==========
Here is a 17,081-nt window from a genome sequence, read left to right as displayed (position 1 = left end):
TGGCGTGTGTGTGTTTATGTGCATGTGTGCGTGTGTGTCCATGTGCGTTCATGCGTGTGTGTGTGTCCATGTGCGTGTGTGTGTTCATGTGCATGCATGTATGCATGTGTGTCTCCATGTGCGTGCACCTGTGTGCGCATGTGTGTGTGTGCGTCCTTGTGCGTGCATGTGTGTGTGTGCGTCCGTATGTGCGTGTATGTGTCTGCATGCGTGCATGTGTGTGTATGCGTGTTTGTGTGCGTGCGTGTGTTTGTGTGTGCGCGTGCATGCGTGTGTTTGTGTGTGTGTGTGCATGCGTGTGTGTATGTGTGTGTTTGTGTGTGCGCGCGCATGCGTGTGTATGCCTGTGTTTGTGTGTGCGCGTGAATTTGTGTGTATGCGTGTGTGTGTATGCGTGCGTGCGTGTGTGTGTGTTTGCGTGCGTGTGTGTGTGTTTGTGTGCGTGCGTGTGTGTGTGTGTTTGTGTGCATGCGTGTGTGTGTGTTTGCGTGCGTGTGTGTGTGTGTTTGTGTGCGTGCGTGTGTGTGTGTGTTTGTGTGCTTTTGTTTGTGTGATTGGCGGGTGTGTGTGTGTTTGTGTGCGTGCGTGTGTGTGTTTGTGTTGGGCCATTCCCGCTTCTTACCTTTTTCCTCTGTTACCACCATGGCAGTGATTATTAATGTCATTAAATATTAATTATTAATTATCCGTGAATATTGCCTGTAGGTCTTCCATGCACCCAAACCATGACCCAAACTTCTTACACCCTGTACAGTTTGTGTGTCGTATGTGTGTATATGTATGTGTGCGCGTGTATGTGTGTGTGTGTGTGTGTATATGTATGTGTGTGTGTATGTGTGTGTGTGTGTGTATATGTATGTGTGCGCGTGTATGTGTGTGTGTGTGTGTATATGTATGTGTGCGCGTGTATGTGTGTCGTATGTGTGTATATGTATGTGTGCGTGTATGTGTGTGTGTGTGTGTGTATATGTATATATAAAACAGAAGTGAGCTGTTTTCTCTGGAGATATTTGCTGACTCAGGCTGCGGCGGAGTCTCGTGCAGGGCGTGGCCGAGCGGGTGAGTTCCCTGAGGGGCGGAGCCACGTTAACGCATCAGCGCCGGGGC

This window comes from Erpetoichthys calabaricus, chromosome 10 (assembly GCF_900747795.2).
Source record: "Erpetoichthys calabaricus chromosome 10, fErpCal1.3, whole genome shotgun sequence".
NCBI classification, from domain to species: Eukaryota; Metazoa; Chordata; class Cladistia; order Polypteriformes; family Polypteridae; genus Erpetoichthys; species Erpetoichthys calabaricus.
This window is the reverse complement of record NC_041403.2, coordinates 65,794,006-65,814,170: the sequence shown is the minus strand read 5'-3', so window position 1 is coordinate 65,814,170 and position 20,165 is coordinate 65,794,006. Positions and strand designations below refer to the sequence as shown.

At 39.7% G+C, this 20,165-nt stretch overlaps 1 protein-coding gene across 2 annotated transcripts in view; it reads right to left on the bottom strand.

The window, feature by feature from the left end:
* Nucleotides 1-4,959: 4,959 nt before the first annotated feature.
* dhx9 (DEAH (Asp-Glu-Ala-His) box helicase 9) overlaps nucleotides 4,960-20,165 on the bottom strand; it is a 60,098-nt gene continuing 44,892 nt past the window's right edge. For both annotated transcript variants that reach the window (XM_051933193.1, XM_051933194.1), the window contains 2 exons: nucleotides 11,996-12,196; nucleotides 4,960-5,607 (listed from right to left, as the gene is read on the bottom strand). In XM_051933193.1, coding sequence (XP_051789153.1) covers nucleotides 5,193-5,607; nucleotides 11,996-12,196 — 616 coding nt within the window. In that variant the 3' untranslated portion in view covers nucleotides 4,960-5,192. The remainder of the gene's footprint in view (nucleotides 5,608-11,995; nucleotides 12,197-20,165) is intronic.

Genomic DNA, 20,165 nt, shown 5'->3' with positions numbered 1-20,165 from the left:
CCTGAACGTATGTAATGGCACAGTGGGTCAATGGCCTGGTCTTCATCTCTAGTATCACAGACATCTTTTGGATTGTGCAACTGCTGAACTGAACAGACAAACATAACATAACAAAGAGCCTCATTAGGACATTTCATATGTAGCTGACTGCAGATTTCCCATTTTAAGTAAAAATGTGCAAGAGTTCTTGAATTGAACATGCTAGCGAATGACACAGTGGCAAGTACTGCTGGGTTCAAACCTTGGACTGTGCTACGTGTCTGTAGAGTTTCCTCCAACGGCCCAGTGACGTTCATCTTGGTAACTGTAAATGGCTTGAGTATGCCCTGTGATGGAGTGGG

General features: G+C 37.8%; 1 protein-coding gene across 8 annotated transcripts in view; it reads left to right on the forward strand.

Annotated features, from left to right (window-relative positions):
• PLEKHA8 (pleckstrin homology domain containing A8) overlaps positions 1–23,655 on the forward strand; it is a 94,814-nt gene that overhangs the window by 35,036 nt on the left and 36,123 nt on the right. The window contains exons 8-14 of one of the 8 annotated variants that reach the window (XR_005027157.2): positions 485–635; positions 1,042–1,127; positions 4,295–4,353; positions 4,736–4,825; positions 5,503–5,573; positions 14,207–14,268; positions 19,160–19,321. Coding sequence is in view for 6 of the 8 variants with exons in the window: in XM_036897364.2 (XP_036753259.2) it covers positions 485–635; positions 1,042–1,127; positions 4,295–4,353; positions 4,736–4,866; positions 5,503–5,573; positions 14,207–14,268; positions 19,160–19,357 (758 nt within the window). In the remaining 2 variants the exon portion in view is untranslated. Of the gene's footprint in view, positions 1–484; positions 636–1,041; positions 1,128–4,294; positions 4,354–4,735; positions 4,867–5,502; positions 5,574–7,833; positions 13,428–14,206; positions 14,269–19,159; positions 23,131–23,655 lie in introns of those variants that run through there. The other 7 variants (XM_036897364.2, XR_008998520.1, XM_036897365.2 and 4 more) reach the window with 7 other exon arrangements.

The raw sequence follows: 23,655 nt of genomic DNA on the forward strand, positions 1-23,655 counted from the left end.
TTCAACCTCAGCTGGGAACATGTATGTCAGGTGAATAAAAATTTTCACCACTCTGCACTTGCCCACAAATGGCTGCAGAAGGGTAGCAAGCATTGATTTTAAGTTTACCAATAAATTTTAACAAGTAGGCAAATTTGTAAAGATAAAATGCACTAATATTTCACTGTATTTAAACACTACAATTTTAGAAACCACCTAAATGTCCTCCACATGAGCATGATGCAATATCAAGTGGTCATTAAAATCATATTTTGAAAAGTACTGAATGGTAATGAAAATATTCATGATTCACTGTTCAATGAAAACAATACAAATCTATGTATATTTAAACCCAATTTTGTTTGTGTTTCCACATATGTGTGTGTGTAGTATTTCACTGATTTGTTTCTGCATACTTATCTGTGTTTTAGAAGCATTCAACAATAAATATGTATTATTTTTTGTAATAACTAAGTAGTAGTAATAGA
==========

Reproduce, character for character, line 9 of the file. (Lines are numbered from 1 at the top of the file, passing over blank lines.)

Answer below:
* Nucleotides 1-4,959: 4,959 nt before the first annotated feature.